Half inch long clearish green caterpillars are skeletonizing the leaves on
my Confederate rose (Hibiscus mutablis) here in hot, humid, south
Mississippi. I've had this plant for years and have never seen these
critters before. I can't find any other insects on or around the plant that
could be the adult version of these larvae. What are they and will BT work
on them? There are too many and the tree is too large to hand pick them
all. Where might they strike after they polish off this plant? Thanks for
suggestions and advice!
If it's not killing your plant then leave it, your plant will recover
when the critter's gone. If it is killing your plant you can also
transplant a few of the caterpillar(s) to another host plant then Bt
the rest. You can also capture it, place in a glass aquarium and feed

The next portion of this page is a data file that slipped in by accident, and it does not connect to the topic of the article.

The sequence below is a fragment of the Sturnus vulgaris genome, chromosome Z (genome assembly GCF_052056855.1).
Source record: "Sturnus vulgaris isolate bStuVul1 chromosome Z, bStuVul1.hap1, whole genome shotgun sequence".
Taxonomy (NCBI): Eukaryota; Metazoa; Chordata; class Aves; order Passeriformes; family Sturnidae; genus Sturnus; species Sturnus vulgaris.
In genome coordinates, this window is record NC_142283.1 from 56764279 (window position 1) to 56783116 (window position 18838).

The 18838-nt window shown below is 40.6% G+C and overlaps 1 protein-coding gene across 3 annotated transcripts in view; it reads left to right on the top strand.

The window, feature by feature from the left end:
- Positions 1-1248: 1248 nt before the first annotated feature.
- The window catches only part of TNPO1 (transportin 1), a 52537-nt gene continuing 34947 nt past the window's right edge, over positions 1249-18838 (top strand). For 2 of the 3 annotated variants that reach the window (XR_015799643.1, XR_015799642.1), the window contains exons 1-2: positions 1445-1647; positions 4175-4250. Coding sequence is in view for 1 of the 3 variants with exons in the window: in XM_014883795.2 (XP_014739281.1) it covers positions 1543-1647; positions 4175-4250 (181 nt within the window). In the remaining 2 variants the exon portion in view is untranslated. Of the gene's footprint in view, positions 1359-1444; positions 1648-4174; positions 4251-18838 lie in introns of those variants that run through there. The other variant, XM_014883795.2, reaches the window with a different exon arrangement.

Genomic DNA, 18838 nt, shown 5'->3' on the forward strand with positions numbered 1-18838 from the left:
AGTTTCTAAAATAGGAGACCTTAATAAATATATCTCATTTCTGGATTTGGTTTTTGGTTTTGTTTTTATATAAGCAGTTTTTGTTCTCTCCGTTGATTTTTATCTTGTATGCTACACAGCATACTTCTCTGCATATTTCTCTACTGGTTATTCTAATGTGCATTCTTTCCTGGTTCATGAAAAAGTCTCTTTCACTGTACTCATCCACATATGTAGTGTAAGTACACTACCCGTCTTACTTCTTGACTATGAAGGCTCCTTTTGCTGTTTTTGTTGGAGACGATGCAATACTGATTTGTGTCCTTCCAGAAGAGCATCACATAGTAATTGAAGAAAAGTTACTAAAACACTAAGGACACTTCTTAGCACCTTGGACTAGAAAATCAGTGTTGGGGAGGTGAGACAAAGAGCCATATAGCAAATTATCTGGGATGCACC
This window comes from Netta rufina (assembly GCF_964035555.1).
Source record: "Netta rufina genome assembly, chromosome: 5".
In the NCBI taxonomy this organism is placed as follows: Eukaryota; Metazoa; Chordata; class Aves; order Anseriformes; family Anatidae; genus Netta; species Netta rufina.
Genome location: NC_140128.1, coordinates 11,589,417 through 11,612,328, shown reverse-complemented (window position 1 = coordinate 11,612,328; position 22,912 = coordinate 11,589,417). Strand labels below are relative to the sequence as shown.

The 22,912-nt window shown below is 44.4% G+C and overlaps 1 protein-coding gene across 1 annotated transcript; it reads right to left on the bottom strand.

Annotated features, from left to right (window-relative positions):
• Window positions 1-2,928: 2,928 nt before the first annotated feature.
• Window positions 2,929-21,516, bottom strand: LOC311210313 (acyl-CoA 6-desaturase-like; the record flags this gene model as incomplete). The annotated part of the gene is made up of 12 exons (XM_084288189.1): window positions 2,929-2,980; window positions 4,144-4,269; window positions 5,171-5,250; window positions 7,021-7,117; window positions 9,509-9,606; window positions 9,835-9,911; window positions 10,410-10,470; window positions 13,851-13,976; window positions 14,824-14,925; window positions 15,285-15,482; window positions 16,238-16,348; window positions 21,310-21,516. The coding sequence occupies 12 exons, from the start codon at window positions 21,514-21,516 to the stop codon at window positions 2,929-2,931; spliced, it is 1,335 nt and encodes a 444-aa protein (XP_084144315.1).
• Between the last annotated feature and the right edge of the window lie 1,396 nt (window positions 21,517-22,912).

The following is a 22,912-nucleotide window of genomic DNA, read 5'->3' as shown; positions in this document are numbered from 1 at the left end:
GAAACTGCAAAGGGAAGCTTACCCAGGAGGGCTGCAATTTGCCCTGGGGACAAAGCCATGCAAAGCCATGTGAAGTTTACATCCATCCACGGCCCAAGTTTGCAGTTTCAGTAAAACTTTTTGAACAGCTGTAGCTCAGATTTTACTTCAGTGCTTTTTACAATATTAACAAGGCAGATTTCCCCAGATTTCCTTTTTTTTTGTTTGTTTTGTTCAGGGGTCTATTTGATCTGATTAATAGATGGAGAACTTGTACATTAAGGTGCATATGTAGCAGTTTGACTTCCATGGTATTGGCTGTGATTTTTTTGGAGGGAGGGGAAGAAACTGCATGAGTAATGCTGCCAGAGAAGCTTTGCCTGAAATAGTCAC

it fresh leaves daily, caterpillars are wonderful learning experiences
for kids. Yours might be a gray hairstreak butterfly:
Other butterfly caterpillars that eat mallow are painted lady (Vanessa
cardui) and checkered skipper (Pyrgus communis). If you want to learn
more do a search to images of their caterpillars. I hope this helps.
They do sort of sound like the larvae for the Gray Hairstreak butterfly but
I don't ever remember seeing one of those around here. At this point more
than half of the leaves are skeletonized, and the ones that are still
healthy are so high I cannot reach them, and naturally this is where the
worms are now. I don't think I can help it now- it will either die or come
back next year.
I think I'll bring a few inside and put into the aquarium we have set up for
exactly this purpose. That way I may at least learn what to watch for next
year. This year we have hatched a Luna Moth and a Cecropia Moth and
released them. Maybe thse will be butterflies!
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